Quality Control, PDCA, and Recalls
It started with “quality control” systems. The QC departments were the police of quality, auditing procedures, checking quality and finding guilty parties. Japanese manufacturers had a different idea: Quality was everybody’s responsibility and needed to be designed and built in. This approach ideally means giving the customer more then they expect or can even imagine.
Japanese ‘Total Quality Management’ started with Walter Shewhart and his disciple Dr. Edwards Deming. Shewhart created a 3-step quality wheel composed of specification, production, and inspection, where inspection led back to specification. Dr. Deming taught this in Japan where it evolved into Plan-Do-Check-Act (PDCA), another recycling wheel. The Japanese were culturally comfortable with the uncertainty implied by hypothesis testing and saw the plan as a best guess about what to do until actual experience confirmed the hypothesis, leading to the next hypothesis.
So, how does Toyota’s quality management relate to their infamous 2009-2011 recall crisis? During what seemed to be an endless stream of recalls, there were over 10 million vehicles recalled related to “speed control.” It was widely speculated that these Sudden Unintended Acceleration (SUA) episodes coincided with Toyota shifting to electronic throttle control.
The largest number of vehicles recalled (over 5 million) were because of customer or dealer added all-weather floor mats that could jam the accelerator pedal—a problem other automakers, like Ford, have had since. In Toyota Under Fire, Timothy Ogden and I document that the Toyota floor mats were in fact not defective. The most highly publicized accident, leading to the tragic death of four people, was actually caused by a Lexus dealer placing an unsecured, oversized, all-weather floor mat into a loaner vehicle.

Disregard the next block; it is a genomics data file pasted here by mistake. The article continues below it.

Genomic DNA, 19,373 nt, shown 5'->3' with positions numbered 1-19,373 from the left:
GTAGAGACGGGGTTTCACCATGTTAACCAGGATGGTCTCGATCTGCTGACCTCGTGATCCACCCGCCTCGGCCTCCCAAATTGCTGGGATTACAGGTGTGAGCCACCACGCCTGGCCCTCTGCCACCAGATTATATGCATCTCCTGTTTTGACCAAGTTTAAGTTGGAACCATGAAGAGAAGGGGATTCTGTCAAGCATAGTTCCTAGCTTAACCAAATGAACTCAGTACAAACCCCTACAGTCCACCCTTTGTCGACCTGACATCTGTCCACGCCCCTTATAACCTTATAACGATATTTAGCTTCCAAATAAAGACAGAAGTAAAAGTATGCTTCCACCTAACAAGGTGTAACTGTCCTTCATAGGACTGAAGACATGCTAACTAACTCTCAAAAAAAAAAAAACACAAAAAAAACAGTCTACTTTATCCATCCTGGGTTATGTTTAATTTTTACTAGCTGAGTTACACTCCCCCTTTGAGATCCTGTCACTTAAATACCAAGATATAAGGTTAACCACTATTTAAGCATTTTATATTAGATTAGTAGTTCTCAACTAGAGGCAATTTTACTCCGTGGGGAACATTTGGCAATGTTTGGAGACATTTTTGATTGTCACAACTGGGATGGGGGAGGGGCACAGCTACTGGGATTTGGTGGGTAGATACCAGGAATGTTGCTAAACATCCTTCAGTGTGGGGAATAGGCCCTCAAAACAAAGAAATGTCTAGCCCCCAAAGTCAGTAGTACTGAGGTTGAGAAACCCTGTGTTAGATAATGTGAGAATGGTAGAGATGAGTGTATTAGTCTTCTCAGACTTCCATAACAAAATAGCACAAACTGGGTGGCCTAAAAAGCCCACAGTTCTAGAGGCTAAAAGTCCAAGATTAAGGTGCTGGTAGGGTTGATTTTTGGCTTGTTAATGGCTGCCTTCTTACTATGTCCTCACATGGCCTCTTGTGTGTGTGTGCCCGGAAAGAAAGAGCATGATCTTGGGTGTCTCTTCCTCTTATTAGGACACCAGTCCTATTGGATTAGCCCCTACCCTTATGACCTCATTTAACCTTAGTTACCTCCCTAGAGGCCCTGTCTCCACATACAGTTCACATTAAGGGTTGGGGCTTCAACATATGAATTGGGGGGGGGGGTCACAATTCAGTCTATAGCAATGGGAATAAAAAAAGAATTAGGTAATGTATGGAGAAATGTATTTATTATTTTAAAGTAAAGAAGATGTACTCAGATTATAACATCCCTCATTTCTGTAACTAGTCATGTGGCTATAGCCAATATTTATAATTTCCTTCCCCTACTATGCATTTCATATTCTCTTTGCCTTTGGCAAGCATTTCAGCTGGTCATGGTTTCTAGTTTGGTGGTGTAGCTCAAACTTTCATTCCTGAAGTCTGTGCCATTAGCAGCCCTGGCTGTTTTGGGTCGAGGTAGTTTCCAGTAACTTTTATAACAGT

Does this imply massive quality control problems within Toyota? Even if the all-weather mat was a Toyota defect it would be a single defective design with one known accident. This case seems to indicate that a sensationalized event leads the general public to assume major underlying problems. In the years since, an unusual numbers of recalls at Toyota mainly came from a policy change to recall first and investigate later to be ultra conservative about safety.
These problems led to a major series of PDCA exercises within Toyota, despite the fact their data did not reveal any increase in objective quality defects. Toyota defined the problem as: We have focused principally on defect-free products from an engineering viewpoint and paid too little attention to customer-perceived quality. One of the main causes of this was the concentration of engineering decision-making in Japan, including decisions about recalls. Sometimes recalls must take into account the local socio-political environment, which is better understood by local Toyota officials.
Many countermeasures were put in place as a result of these events, including decentralizing certain powers to local regions, adding time to the engineering development cycle to focus on subjective quality issues, streamlining the process of getting customer concerns to the right engineers, making the North American R&D center more autonomous in decisions about North American cars, initiating new training for field quality specialists, and many more. In addition, the Toyota Global Vision 2020 emphasizes “…constant innovation, and respect for the planet, we aim to exceed expectations and be rewarded with a smile.”
Despite what many perceived as signs that Toyota’s Quality Control program was losing strength, the recent Toyota recalls and their corresponding responses are actually signs of a well-functioning quality control system.
Dr. Jeffrey Liker is professor of industrial and operations engineering at the University of Michigan and author of The Toyota Way. He leads Liker Lean Advisors, LLC and his latest book (with Gary Convis) is The Toyota Way to Lean Leadership